I had the pleasure of attending a gathering of electric transmission Geographic Information System (GIS) professionals. There were over 50 attendees representing a dozen operators. This particular group has gathered regularly for several years. What was apparent was the urgency to use GIS more in their companies.
Things are changing faster than ever. According to the US Bureau of Labor Statistics, more than “10% of highly skilled employees working in infrastructure will retire each year for the next decade.” So there will be fewer employees working at utilities. In addition, the US Department of Energy studies suggests the United States needs to expand its transmission system by 60% by 2030 and possibly triple it by 2050. Climate change has not been kind to utilities. In March of 2023, 11 tornadoes struck Alabama in 3 days, directly impacting utilities. Wildfires have ravaged power lines in the west.
For some, electric transmission systems are just higher and bigger power lines. That’s not true. The technology and complication of designing, building, and operating a transmission system require special skills and knowledge of the transmission business and the underlying physics that drives the grid.
GIS Fuels Innovation
GIS is a powerful technology that has three elements.
- Records Management – the GIS holds critical data about the assets of the transmission system. The records include the location and data about towers, lines, telecommunication systems, land information, real-time weather, and the equipment that makes the grid one of the most reliable systems (and complex) ever invented. Visualizing the grid on a digital map brings records management to life.
- Analysis and Insight – the GIS allows users to visualize the assets and their relationship to the community and provide analytics about when things may go wrong or where the system vulnerabilities might lie. In addition, given that the system must grow, GIS helps planners determine the best place to put transmission equipment.
- Broad Engagement – GIS is like its first cousin, social media, in that it provides communication from the field forces to the decision-makers and other stakeholders in seconds, using one of the world’s oldest communication forms – maps.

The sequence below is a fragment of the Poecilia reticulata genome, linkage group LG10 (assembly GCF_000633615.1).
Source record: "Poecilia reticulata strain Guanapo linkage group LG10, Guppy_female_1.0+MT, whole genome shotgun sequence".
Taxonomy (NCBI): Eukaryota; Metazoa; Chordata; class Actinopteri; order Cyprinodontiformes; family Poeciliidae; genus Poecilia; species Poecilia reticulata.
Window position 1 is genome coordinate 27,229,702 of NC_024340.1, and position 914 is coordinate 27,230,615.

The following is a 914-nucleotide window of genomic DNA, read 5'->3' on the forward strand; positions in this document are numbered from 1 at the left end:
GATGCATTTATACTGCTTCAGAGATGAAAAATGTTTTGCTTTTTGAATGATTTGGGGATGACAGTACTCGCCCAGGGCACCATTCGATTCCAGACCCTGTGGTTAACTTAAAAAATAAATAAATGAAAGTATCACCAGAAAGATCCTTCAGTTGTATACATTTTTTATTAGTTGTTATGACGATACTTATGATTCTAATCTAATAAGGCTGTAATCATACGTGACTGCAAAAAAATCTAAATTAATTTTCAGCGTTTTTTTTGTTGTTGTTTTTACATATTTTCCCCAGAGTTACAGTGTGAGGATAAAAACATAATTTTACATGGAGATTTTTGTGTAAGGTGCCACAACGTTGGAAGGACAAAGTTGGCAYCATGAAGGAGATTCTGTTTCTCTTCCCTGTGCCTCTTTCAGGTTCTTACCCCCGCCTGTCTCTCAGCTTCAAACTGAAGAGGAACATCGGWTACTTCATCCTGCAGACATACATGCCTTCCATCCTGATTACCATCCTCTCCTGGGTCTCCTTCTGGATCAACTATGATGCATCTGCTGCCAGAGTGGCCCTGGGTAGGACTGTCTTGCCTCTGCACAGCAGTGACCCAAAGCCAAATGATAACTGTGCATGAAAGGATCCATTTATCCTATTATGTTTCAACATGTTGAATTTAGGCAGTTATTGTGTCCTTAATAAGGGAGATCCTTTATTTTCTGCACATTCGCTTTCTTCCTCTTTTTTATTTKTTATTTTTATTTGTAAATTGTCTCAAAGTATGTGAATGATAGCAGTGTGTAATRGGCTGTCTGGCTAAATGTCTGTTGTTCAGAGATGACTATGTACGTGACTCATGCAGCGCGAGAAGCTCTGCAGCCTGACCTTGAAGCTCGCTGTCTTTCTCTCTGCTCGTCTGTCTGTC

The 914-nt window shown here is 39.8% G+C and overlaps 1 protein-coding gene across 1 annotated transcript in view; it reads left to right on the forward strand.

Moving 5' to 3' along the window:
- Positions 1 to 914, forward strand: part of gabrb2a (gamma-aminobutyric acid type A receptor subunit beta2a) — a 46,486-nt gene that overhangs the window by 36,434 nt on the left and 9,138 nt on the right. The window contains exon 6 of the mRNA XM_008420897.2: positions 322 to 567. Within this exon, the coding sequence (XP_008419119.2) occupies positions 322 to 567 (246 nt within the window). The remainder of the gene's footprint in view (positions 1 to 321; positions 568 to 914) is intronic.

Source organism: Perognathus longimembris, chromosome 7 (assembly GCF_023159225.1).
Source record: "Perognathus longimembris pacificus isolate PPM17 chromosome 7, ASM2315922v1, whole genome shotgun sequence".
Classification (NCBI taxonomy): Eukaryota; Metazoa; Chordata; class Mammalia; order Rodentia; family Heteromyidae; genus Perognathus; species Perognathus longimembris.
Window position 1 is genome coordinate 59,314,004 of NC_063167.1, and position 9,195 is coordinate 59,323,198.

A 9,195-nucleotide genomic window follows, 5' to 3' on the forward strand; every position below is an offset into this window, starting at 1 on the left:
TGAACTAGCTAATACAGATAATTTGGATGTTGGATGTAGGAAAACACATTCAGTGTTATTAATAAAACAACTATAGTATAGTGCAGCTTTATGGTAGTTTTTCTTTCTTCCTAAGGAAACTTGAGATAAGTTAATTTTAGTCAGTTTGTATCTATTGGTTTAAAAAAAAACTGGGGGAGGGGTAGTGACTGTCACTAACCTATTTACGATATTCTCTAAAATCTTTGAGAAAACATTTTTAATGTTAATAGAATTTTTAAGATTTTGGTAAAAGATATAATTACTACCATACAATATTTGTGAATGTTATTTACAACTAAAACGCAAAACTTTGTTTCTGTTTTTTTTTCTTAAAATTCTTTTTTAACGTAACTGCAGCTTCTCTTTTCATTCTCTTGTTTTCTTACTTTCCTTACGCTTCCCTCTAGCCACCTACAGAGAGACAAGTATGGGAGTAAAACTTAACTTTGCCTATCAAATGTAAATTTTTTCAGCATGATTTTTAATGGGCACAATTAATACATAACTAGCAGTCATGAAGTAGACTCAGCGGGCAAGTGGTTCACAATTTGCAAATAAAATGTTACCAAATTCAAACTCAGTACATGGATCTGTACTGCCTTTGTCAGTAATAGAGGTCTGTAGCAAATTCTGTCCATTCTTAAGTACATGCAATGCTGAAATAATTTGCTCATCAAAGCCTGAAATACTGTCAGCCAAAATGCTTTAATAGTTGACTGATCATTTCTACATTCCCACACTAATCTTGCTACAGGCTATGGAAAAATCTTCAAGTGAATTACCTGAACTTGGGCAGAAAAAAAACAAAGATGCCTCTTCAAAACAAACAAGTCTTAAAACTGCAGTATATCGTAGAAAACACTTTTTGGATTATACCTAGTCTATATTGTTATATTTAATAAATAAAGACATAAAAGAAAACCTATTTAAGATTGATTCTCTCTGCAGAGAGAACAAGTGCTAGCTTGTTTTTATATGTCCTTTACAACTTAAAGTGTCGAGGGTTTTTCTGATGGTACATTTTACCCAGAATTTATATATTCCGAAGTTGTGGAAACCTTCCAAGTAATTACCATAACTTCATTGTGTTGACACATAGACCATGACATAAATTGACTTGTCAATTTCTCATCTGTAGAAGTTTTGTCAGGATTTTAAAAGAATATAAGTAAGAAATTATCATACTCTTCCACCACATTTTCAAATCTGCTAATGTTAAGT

Transmission Operators Shared Innovations
Over two days, participants shared many innovations.
Remember the adage – If a tree falls in the forest, and there’s no one around to hear it, does it make a sound? Carrying that metaphor to transmission technology, when a tree falls in the forest and knocks down a transmission line, how do the operators know where the problem is? The old way is for a crew to start at the substation and travel the line until they see the damage. Or the utility can send up a helicopter and patrol the line. But, given that some transmission lines are many miles long, that would take a while. In the meantime, customers could be without power. So instead, one transmission operator uses its GIS to calculate the precise location of the failure by capturing the data from its control computer, then performing an analysis of the distance along the transmission line. They can then use the GIS to route the repair crews to the location and determine the exact access within the right-of-way closest to the problem. And if there are crews nearby, they also know this.
Another participant told a story of how they integrated their GIS with their project management software and scheduling systems, providing a spatial reference to construction projects. They also provide a real-time project progress update in a GIS dashboard.
Another participant used GIS to integrate weather patterns to provide real-time transmission line ratings. The old way was to rate lines on the worst-case temperature situations.
Managing vegetation along a transmission corridor is one of the transmission business’s most costly and critical activities. Some operators shared how they leveraged the GIS to optimize vegetation management, considering vegetation growth, rainfall patterns, species, and location.
GIS Dashboards Drive the Three Cs
GIS fuels innovation by enriching the three Cs of communication, coordination, and collaboration. For example, several operators used GIS in the field on tablets linked to ArcGIS Dashboards to further the 3 Cs. As a result, executives, dispatchers, supervisors, administrators, and engineers had a solid handle to answer a transmission employee’s toughest question: “What’s going on right now?”
Several participants spoke about integrating imagery captured by satellite and drones for data collection and then delivering that data to maintenance and construction staff for analysis and visualization using GIS dashboards. Drone usage is an area of growth for electric transmission operators. Drones can capture data much closer to equipment than a person on the ground or an aircraft flying above the transmission lines.
Several participants shared their stories of struggling with land management and how GIS has helped organize the patchwork quilt of easements, licenses, and leases along their transmission corridors.
Other topics included fiber optics management, imagery management, and the ability for anyone to create their own GIS maps. Finally, Esri presented a detailed presentation on how the participants can fully leverage ArcGIS Utility Network and how they can leverage the Common Information Model (CIM) for integration with other corporate systems.
The group will continue to meet and perhaps expand to include more participants from around the US. In the meantime, this highly motivated group continues to impress their management with their passion for how GIS fuels innovation.
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